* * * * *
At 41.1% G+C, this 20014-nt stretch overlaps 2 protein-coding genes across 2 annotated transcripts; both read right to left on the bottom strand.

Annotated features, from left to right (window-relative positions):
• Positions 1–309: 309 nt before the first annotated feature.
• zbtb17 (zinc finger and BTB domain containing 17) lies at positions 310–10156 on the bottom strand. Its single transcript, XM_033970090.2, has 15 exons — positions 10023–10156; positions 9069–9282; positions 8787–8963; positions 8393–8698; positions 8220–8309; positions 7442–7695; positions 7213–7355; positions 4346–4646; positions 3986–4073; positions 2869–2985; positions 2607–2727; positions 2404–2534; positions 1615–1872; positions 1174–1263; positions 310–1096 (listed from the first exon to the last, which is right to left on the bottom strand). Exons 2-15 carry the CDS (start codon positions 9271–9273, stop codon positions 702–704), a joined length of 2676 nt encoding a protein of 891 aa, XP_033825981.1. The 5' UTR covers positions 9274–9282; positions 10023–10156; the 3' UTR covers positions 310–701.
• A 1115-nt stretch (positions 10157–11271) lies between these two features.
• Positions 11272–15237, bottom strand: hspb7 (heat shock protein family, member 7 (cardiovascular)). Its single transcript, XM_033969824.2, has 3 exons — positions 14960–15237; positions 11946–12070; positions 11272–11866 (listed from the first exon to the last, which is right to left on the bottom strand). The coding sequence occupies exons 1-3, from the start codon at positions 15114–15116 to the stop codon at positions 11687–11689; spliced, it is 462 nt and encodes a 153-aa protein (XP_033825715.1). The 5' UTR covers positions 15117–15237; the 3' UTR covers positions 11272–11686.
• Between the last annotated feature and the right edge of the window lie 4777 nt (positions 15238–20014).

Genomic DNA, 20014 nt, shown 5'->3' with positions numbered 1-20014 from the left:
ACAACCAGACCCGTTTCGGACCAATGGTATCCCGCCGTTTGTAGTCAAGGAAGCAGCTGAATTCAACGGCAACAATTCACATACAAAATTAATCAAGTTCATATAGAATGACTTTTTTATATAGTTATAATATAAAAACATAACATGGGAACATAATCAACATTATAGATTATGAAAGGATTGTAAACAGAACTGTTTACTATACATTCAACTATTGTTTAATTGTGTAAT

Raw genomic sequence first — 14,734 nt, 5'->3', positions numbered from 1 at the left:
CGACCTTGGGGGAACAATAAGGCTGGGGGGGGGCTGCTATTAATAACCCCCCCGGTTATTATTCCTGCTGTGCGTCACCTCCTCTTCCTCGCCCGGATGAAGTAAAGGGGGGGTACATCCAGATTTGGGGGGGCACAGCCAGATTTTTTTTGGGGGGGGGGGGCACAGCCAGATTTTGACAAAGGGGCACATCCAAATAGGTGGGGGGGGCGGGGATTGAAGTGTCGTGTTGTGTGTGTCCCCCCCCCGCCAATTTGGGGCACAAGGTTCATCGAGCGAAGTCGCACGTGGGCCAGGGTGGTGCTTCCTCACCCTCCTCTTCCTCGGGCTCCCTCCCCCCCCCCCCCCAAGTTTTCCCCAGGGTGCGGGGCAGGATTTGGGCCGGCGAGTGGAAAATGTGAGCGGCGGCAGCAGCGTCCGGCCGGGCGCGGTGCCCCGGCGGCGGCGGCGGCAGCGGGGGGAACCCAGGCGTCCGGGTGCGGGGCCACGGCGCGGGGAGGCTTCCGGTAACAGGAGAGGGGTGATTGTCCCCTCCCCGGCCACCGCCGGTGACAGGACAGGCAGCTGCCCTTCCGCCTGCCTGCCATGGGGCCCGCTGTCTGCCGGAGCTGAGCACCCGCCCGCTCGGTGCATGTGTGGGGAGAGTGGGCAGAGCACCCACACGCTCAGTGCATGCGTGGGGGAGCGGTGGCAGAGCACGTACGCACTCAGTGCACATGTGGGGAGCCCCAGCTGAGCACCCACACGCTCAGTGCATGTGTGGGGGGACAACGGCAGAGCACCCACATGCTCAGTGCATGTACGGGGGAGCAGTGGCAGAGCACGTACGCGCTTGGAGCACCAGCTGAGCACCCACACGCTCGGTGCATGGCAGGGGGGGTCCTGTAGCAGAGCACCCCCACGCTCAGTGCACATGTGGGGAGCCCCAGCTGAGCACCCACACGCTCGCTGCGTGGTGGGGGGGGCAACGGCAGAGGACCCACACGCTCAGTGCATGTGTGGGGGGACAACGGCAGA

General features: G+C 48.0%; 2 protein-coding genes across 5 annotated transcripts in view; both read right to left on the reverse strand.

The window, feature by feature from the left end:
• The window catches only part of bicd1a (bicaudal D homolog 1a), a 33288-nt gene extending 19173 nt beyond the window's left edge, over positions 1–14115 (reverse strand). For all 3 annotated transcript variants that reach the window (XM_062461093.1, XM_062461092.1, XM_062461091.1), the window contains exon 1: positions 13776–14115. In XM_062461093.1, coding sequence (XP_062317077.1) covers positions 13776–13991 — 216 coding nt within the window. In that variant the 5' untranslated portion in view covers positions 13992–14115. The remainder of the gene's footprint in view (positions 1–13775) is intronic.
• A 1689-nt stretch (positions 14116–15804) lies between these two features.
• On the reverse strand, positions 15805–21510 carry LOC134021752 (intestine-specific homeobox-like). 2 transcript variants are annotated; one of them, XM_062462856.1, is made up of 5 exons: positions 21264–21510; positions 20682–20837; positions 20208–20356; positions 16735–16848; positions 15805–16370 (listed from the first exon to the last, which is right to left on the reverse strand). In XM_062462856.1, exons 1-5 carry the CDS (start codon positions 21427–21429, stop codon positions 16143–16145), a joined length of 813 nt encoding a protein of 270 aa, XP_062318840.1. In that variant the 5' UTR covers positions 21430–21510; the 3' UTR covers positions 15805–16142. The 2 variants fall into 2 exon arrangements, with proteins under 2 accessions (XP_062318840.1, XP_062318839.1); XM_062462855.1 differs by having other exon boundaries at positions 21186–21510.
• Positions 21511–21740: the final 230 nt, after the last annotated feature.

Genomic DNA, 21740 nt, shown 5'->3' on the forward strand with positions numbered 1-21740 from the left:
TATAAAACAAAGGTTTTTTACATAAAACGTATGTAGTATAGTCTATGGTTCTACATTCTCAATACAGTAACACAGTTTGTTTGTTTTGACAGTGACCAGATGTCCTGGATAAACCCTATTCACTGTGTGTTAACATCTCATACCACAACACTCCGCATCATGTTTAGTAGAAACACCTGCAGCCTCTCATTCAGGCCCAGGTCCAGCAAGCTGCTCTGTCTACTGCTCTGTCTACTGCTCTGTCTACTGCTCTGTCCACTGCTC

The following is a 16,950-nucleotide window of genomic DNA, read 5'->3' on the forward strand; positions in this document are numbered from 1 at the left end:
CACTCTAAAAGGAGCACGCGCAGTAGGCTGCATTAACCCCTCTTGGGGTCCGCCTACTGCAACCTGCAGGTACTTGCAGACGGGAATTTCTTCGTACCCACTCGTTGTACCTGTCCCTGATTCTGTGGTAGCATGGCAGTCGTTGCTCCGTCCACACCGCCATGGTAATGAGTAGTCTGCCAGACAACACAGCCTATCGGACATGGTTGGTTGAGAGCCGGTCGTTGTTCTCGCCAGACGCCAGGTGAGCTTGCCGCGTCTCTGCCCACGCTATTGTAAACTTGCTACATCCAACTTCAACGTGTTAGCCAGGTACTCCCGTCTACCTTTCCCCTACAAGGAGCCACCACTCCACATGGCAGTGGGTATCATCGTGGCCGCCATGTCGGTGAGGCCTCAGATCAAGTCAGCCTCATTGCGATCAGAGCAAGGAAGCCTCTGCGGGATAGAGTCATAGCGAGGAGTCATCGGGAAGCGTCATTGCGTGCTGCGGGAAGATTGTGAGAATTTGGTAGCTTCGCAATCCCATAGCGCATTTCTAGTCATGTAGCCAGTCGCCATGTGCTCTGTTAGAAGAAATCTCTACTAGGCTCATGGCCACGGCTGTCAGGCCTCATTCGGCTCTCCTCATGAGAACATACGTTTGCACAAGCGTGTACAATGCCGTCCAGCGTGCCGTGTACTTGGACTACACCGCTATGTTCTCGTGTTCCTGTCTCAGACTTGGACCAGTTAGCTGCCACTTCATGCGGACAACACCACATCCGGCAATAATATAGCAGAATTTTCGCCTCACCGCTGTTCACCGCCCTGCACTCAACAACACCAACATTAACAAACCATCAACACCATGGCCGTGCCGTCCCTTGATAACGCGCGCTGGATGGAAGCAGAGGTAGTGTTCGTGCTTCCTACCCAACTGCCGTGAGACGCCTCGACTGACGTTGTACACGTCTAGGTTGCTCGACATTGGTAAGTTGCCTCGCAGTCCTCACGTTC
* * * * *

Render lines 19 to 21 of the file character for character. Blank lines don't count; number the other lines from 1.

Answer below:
TATAAAACAAAGGTTTTTTACATAAAACGTATGTAGTATAGTCTATGGTTCTACATTCTCAATACAGTAACACAGTTTGTTTGTTTTGACAGTGACCAGATGTCCTGGATAAACCCTATTCACTGTGTGTTAACATCTCATACCACAACACTCCGCATCATGTTTAGTAGAAACACCTGCAGCCTCTCATTCAGGCCCAGGTCCAGCAAGCTGCTCTGTCTACTGCTCTGTCTACTGCTCTGTCTACTGCTCTGTCCACTGCTC

The following is a 16,950-nucleotide window of genomic DNA, read 5'->3' on the forward strand; positions in this document are numbered from 1 at the left end:
CACTCTAAAAGGAGCACGCGCAGTAGGCTGCATTAACCCCTCTTGGGGTCCGCCTACTGCAACCTGCAGGTACTTGCAGACGGGAATTTCTTCGTACCCACTCGTTGTACCTGTCCCTGATTCTGTGGTAGCATGGCAGTCGTTGCTCCGTCCACACCGCCATGGTAATGAGTAGTCTGCCAGACAACACAGCCTATCGGACATGGTTGGTTGAGAGCCGGTCGTTGTTCTCGCCAGACGCCAGGTGAGCTTGCCGCGTCTCTGCCCACGCTATTGTAAACTTGCTACATCCAACTTCAACGTGTTAGCCAGGTACTCCCGTCTACCTTTCCCCTACAAGGAGCCACCACTCCACATGGCAGTGGGTATCATCGTGGCCGCCATGTCGGTGAGGCCTCAGATCAAGTCAGCCTCATTGCGATCAGAGCAAGGAAGCCTCTGCGGGATAGAGTCATAGCGAGGAGTCATCGGGAAGCGTCATTGCGTGCTGCGGGAAGATTGTGAGAATTTGGTAGCTTCGCAATCCCATAGCGCATTTCTAGTCATGTAGCCAGTCGCCATGTGCTCTGTTAGAAGAAATCTCTACTAGGCTCATGGCCACGGCTGTCAGGCCTCATTCGGCTCTCCTCATGAGAACATACGTTTGCACAAGCGTGTACAATGCCGTCCAGCGTGCCGTGTACTTGGACTACACCGCTATGTTCTCGTGTTCCTGTCTCAGACTTGGACCAGTTAGCTGCCACTTCATGCGGACAACACCACATCCGGCAATAATATAGCAGAATTTTCGCCTCACCGCTGTTCACCGCCCTGCACTCAACAACACCAACATTAACAAACCATCAACACCATGGCCGTGCCGTCCCTTGATAACGCGCGCTGGATGGAAGCAGAGGTAGTGTTCGTGCTTCCTACCCAACTGCCGTGAGACGCCTCGACTGACGTTGTACACGTCTAGGTTGCTCGACATTGGTAAGTTGCCTCGCAGTCCTCACGTTC